Member Spotlight: Jenni Grover

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When her friend suggested she try quilting, her immediate response was NO—quilting is old; it is brown, and too traditional. That is what Jenni Grover, past president of the Chicago Modern Quilt Guild, believed when her friend, a graphic designer and maker, brought up the idea. Grover thought that as an exuberant lover of color, she had no business quilting. Not too long after, Grover did learn how to quilt with her best friend, Natalie.


Jenni Grover at home with a stack of quilts she’s made. Photos courtesy of Jenni Grover.

 

“I had a sewing machine, but had only used it once,” confessed Grover. “There were a lot of basic things I didn’t know, like how to thread it, or how to insert a needle.” The two of them would meet with their friend, Brandy, who taught them quite a bit of quilting. She put together a training plan to bring them up to speed, then she led them through the step-by-step process of making a quilt. First picking the pattern, then choosing fabric, figuring out the number of blocks, learning to be efficient with the blocks, stitching, and pressing. The two friends would bring their work to Brandy and talk about any issues they were having. After creating her first snowball quilt, Grover caught what is frequently referred to in the quilting community as, “the bug.”


A pink and orange medallion quilt made by Jenni Grover as part of the Chicago MQG’s medallion sew-along.

 

Grover joined the Chicago Sewing Social and began driving up to an hour and a half to the monthly gatherings. She started sneaking away into quilting stores and researching resources to learn more online. “I really craved that community, and it was through my meeting with the Chicago Sewing Social that I was introduced to the Chicago Modern Quilt Guild,” remembers Grover. “It’s funny—my first quilt was a snowball, and I snowballed into this community just the same.”


Jenni in her home studio at her cutting table.

 

ChronicBabe was Grover’s alias online for the advocacy work she did in relation to the chronic pain she experiences with fibromyalgia. “That work was an act of creative resilience,” states Grover. “When I first received my diagnosis, fibromyalgia was considered to be a condition for older people, so when I went to support meetings as a 25-year-old, no one believed I was suffering.” Grover is now a creativity coach through her company, School of Creative Resilience. When she began making her own creative resilience plan, she started by consulting her occupational therapist. She took her sewing into the rehabilitation center and asked for posture advice to delay pain, allowing her to continue quilting with joy. “Sometimes we have to take extra steps like that so that we can take care of our body.”

 

Grover organizes her creativity by setting limits. For instance, in one sitting, she will do her best to do several different tasks so that no part of her hand is overworked. She limits herself to no longer than an hour and a half of hand sewing at a time. “I have friends who joke that if they had the same restrictions as I have, they would still work for longer, but when you have a condition like fibromyalgia, there is no prize for pushing yourself to experience pain,” explains Grover.


A Rainbow Hexie Mini made with Nicole Daksiewicz’s modern hexie method. The mini quilt was a gift for Emily Bruzzini as part of a Chicago MQG guild swap.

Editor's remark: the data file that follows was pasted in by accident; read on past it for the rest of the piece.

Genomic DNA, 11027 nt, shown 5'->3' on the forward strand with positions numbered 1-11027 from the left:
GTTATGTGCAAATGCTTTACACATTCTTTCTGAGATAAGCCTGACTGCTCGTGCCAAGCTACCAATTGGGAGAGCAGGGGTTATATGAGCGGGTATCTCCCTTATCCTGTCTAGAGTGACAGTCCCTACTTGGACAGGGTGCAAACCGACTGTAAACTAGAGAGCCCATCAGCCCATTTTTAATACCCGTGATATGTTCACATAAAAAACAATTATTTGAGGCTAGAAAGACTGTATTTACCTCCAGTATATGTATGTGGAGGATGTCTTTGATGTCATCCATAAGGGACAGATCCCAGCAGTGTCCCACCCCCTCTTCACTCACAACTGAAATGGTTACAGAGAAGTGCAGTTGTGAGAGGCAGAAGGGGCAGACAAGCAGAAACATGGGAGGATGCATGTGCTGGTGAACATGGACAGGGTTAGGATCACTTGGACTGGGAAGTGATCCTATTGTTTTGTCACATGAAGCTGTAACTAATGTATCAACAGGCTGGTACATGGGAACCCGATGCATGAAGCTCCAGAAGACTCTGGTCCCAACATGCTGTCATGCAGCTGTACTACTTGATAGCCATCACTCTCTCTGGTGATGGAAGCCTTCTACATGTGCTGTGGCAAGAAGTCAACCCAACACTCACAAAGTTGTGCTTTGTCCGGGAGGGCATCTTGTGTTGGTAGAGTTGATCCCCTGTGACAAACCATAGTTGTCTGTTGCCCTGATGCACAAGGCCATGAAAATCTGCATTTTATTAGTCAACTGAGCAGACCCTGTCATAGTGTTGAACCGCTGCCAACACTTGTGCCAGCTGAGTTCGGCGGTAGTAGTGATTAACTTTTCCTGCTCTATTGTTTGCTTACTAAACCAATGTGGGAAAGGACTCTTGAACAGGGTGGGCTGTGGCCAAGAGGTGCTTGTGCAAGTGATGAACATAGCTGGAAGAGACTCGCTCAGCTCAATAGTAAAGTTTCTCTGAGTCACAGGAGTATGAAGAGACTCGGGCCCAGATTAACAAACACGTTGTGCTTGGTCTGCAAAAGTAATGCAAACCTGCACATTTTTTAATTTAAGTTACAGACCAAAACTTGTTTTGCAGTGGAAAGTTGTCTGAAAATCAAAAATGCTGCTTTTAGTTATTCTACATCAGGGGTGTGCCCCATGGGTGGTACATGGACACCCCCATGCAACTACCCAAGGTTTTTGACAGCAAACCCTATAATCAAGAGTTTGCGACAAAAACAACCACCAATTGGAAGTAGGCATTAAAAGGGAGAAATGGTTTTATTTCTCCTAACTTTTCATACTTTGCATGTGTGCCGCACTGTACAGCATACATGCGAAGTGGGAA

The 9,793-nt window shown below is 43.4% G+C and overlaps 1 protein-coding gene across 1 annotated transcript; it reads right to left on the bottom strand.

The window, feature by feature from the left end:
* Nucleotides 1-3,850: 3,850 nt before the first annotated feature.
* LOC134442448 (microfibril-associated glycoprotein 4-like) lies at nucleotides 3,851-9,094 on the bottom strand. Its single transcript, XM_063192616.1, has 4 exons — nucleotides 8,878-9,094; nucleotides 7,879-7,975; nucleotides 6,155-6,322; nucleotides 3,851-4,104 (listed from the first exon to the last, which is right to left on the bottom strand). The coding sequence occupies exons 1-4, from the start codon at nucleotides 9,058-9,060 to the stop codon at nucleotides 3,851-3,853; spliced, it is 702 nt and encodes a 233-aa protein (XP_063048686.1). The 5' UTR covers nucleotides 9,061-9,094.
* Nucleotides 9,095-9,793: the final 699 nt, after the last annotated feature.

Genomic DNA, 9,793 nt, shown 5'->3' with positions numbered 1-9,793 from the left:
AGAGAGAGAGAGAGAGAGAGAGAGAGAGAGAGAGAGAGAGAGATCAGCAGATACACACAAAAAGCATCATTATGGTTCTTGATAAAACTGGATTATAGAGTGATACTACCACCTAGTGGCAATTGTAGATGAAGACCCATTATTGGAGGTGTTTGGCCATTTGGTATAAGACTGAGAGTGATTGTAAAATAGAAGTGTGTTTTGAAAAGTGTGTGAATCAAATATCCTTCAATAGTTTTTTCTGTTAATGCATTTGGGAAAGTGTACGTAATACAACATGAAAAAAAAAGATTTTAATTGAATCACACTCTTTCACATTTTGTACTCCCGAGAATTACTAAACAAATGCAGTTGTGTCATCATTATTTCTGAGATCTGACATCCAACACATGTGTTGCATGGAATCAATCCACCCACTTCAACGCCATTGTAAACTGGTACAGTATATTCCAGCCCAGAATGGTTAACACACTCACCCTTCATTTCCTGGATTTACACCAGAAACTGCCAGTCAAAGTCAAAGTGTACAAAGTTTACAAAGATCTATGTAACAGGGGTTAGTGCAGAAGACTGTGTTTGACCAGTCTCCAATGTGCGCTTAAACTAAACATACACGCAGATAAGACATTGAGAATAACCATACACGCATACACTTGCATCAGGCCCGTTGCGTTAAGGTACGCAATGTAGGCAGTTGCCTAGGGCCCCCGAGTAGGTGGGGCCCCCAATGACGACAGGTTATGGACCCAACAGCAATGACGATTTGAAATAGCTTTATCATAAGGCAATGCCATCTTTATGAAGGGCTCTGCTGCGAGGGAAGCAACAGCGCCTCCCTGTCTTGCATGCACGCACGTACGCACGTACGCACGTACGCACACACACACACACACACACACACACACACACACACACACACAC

As much as pain is a part of Grover’s life—so is color, quirkiness, and a scrappy style! She gravitates towards saturated jewel tones, movement, and pushing color up against color in her quilts. “A lot of people look at my style and find that it isn’t very calming, but I find it calming.” To establish her style, Grover gains inspiration from quilters like Portland-based Jen Carlton Bailly, who is also color obsessive, bold, and full of embellishments. “I also really love Sherri Lynn Wood. She does wild stuff with improv—in one class, she will teach strong technique, and then in another, she will require that no one use a ruler.” Grover says quilting is mostly a women’s art, and women often don’t get paid adequately for the things they work very hard on. “I do my best to be a patron of good work by women.”


Epic Hexie Quilt by Jenni Grover.

 

When Grover isn’t working with other people, she is doing work that reminds her of her friends. “I’m most proud of my Epic Hexie Quilt. It was a five-year hand-pieced project, and it has 2,752 pieces made from scraps of fabric that I gathered from my friends’ stashes.” When she finished the quilt, she was in a house on Lake Michigan with some of the friends who had given her the fabric to make the quilt—they all celebrated! “There is something so calming and meditative and satisfying about following a routine and finishing something—I really like finishing a thing, an entire thing.” The project was her first hand-sewn quilt top, and it has a fantastic variety of fabrics in it. She did hire someone to do the quilting, but everything else was hand-stitched by Grover.


(L to R) Katie Cooper, Jenni Grover, Sarah Shulman, and Jen Beatty, all members of the Chicago MQG, sitting on a bench under the Epic Hexie Quilt.

 

In Grover’s book, ChronicBabe 101: How to Craft an Incredible Life Beyond Illness, she advocates for building a creative habit. A creative practice doesn’t have to be making a 2,752-piece quilt—the goal is to infuse creativity into mundane tasks. “I recently told one of my clients to go around her house and take beautiful pictures of objects in her home or to go on a walk and take photos of all the colors she could find. These small acts of curiosity go a long way.”

 

Learn more about Jenni by following her on Instagram at @hyper.scrappy or by visiting her website jennigrover.com.